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literary inklings

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Review: The Cocktail Waitress by James M. Cain

James M. Cain was notably known as a giant of the crime fiction genre, iconic throughout the ‘30s, ‘40s, and ‘50s, and remembered for such iconic titles as Mildred Pierce and The Postman Always Rings Twice. Upon his death Cain left behind several final works, including the unfinished manuscript for The Cocktail Waitress. After pouring over Cain’s manuscripts and notes, the folks at Hard Case Crime have finally made the gritty novel about the bombshell femme fatale available to the reading world. The Cocktail Waitress tells the story of Joan Medford, newly widowed after the death of her hard-drinking, abusive husband, leaving her at twenty-one years old without a penny to her name. Her scheming sister-in-law has assumed custody of Joan’s only bright light, her young son Tad. Broken, and with two policemen watching her every move – one of whom is determined to pin her husband’s death on her – Joan takes on a job as a cocktail waitress. Amid the seedy business of serving drinks and withstanding propositions from drunken customers, Joan finds herself wrapped up in the lives of two very different men: a young independent who grabs her heart, and an older, unwell man with enough wealth to secure a future for her and her son. Driven to destitution, Joan must guard her heart while she uncovers whether the people around her want to help her up or bring her down.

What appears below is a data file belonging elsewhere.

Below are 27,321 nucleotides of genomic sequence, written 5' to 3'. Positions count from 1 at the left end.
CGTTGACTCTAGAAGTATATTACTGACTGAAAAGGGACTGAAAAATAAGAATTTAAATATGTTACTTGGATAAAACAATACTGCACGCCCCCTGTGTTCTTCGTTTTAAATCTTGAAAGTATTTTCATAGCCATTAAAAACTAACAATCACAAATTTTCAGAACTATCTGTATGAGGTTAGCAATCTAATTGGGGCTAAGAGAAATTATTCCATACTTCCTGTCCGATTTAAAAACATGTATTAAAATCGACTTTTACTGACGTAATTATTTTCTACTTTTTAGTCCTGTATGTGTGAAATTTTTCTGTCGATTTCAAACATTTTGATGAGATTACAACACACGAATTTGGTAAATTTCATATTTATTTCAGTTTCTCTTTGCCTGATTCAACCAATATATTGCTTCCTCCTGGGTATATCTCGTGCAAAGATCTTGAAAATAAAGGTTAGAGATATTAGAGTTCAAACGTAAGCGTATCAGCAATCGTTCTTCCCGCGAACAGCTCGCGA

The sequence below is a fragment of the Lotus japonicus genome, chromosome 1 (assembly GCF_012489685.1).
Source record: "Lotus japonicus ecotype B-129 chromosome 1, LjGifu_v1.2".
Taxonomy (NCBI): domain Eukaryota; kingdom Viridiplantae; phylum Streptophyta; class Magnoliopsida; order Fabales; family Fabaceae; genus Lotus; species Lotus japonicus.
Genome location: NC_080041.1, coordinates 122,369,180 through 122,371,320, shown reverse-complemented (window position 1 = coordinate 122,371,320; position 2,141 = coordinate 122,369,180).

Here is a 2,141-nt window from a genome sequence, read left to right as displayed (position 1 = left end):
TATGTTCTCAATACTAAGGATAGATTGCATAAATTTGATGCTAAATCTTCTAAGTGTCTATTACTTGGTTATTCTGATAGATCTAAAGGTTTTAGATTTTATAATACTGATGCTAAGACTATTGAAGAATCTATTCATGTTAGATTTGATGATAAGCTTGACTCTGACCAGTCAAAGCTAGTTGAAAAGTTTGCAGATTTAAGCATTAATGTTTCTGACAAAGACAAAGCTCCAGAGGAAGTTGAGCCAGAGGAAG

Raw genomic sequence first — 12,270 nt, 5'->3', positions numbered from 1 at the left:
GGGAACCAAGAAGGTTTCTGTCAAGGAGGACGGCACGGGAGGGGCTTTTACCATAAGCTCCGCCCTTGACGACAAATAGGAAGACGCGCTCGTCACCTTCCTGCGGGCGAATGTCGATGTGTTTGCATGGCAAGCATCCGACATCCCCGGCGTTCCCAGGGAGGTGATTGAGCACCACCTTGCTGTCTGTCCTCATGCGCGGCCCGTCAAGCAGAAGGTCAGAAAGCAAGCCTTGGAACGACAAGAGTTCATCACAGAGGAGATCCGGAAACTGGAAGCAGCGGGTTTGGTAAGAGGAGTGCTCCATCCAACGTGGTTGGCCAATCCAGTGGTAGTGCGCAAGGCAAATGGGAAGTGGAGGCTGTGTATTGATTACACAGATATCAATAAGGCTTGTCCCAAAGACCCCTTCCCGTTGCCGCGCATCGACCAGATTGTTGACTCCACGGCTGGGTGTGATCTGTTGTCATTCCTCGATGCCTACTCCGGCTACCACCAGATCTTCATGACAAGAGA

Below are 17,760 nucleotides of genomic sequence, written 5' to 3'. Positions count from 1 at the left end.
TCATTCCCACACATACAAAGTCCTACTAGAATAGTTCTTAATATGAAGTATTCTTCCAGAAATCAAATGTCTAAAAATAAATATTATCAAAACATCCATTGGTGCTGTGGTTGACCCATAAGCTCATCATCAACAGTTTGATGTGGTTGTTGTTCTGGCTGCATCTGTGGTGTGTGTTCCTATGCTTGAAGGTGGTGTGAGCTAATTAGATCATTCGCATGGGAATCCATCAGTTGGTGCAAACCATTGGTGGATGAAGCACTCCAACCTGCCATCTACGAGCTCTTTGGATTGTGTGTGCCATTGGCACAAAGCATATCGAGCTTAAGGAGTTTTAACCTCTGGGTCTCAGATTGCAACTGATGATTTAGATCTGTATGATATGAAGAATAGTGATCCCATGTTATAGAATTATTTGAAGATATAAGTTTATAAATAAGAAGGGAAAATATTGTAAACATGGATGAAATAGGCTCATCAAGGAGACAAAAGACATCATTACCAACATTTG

The Cocktail Waitress is a fantastic, edge-of-your-seat thrill ride courted by all the elements of a classic crime noir. With his final novel Cain proved that his prowess for writing a brilliantly suspenseful crime novel was still thriving. The protagonist, Joan, narrates the book (recording it, as she says, in order to clear her name of initially unspecified crimes). Her voice effortlessly carries the sordid story, her character so strong and vivid that the reader can almost imagine her sitting opposite, telling her tale. She’s beautiful, smart, determined – and possibly deadly. Such is the trick of Joan’s trade; whether she is, in fact, a femme fatale (namely, a murderess) is left for the reader to decide as she takes them along in the story of her life. The result of Cain’s efforts is a larger-than-life female character, a spitfire with maternal longing and a hot temper. The story Cain gave her to tell is likewise one that readers, fans of suspenseful crime fiction, will not soon forget.

The novel is explosive and compact, a quick read that builds up thrills before tearing through a series of shocks to a conclusion the reader won’t see coming – I sure didn’t. Vividly capturing a bygone era as only the inhabitants of its time could, The Cocktail Waitress is delightfully atmospheric, with boldly imagined characters and a truly hard-boiled plot, making it a terrific tribute, thirty-five years later, to one of the crime genre’s most memorable writers.

Title: The Cocktail Waitress Author: James M. Cain Genre: Crime, mystery, noir Publisher: Hard Case Crime Release date: September 18, 2012 Source: Hard Case Crime (C/O) Buy the book: Amazon | Barnes & Noble | Better World Books Connect with the publisher: Website | Twitter | Facebook

The Cocktail Waitress

FictionCasee Marie